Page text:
No matter how busy your life is or how exhausted you feel, stopping the madness to invest in and help children you love on their journey towards turning into becoming  independent, happy adults is the greatest gift you could ever give them – and yourself!

Isn’t that worth taking time for? :)

Dysfunctional Family Christmas Gift Ideas

November 23rd, 2009

chicken-soupAlthough our family of artists, writers, musicians (and one lonely little plumber) are occasionally viewed as “eccentric”, probably only 100% left-brained people would be quick to label all of us, except one, as truly “dysfunctional”. (And that one isn’t the plumber!)

However, a traumatic family event with a bittersweet ending prompted me to submit a story – under a pen name – to Chicken Soup for the Soul: All In The Family, which promptly got accepted.

I received my copies of the book just the other week. I laughed when I saw the subtitle:  “101 Incredible Stories about Our Funny, Quirky, Lovable & Dysfunctional Families.”  (Emphasis mine – I’ll admit, I thought: “No wonder my story got accepted for that particular volume.”)

Chicken Soup for the Soul: All in the Family is not your run-of-the-mill Chicken Soup fare. Nestled among the hilariously funny, warm and fuzzy ones you’ll find a batch of incredibly poignant heart-breakers featuring truly traumatic events caused by alcoholism, abuse, mental illness, poverty… the sort of candid stuff Chicken Soup doesn’t usually admit even exists. But the ultimate effect is the same as ever: Inspiring, healing, elevating – and entertaining. It’s easy to while away the time reading these rich personal stories.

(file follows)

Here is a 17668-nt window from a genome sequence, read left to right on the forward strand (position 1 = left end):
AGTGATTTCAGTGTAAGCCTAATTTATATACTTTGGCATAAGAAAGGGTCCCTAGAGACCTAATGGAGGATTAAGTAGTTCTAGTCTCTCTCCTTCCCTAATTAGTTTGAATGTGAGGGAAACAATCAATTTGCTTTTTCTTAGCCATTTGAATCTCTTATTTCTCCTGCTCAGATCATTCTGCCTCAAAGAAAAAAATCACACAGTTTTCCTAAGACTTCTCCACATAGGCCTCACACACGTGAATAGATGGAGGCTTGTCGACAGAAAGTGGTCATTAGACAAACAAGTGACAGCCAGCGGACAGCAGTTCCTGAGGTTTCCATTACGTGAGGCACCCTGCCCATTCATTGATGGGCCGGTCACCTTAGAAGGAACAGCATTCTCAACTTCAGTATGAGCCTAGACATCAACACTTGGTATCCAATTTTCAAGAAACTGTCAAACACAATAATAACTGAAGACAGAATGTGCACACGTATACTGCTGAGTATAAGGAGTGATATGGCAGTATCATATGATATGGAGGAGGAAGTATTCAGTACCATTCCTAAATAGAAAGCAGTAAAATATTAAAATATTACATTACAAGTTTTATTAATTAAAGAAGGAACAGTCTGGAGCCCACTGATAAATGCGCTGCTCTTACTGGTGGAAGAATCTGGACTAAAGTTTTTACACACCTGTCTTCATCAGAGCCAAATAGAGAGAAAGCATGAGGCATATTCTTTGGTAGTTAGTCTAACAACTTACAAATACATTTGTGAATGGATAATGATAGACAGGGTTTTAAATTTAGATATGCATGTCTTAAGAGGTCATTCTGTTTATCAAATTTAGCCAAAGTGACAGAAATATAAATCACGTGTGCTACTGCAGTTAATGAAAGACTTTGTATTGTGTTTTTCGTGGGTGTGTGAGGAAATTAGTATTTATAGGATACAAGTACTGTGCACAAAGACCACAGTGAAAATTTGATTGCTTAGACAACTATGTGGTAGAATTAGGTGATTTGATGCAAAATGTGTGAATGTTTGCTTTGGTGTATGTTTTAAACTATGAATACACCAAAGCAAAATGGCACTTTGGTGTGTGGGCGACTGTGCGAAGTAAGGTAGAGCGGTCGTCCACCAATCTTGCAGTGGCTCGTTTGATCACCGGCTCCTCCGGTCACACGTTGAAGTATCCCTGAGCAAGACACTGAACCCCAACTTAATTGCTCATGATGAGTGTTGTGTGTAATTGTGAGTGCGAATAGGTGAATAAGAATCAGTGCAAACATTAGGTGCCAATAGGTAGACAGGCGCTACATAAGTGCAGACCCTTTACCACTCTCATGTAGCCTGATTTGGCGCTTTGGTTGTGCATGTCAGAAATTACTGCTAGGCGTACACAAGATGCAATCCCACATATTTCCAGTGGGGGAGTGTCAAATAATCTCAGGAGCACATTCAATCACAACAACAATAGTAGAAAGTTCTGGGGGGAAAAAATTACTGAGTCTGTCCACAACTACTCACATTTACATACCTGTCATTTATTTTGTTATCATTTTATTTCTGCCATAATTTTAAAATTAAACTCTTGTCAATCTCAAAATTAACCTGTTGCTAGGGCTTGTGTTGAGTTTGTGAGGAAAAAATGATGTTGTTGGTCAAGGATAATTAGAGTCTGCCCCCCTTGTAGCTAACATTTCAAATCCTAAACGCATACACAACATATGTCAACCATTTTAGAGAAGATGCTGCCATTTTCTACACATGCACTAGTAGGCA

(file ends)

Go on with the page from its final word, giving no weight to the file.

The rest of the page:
My favorite story – and it’s not mine – is one where the Christmas turkey accidentally got stuffed with marijuana by unsuspecting, strait-laced parents. (And I’m pretty strait-laced, myself!)

Jack Canfield must have been a little nervous about this departure from Chicken Soup’s apple-pie image, but he needn’t have worried. Within a couple of weeks of its release, I received a letter from publisher Amy Newark saying: “We had to do a second printing before we even got to the on-sale date of October 20th! We have had an amazing start with the book, with strong sales the first week…” and that it had been “chosen by our distributors for our special stand-alone Christmas displays, which you will see at CVS and other stores around Thanksgiving.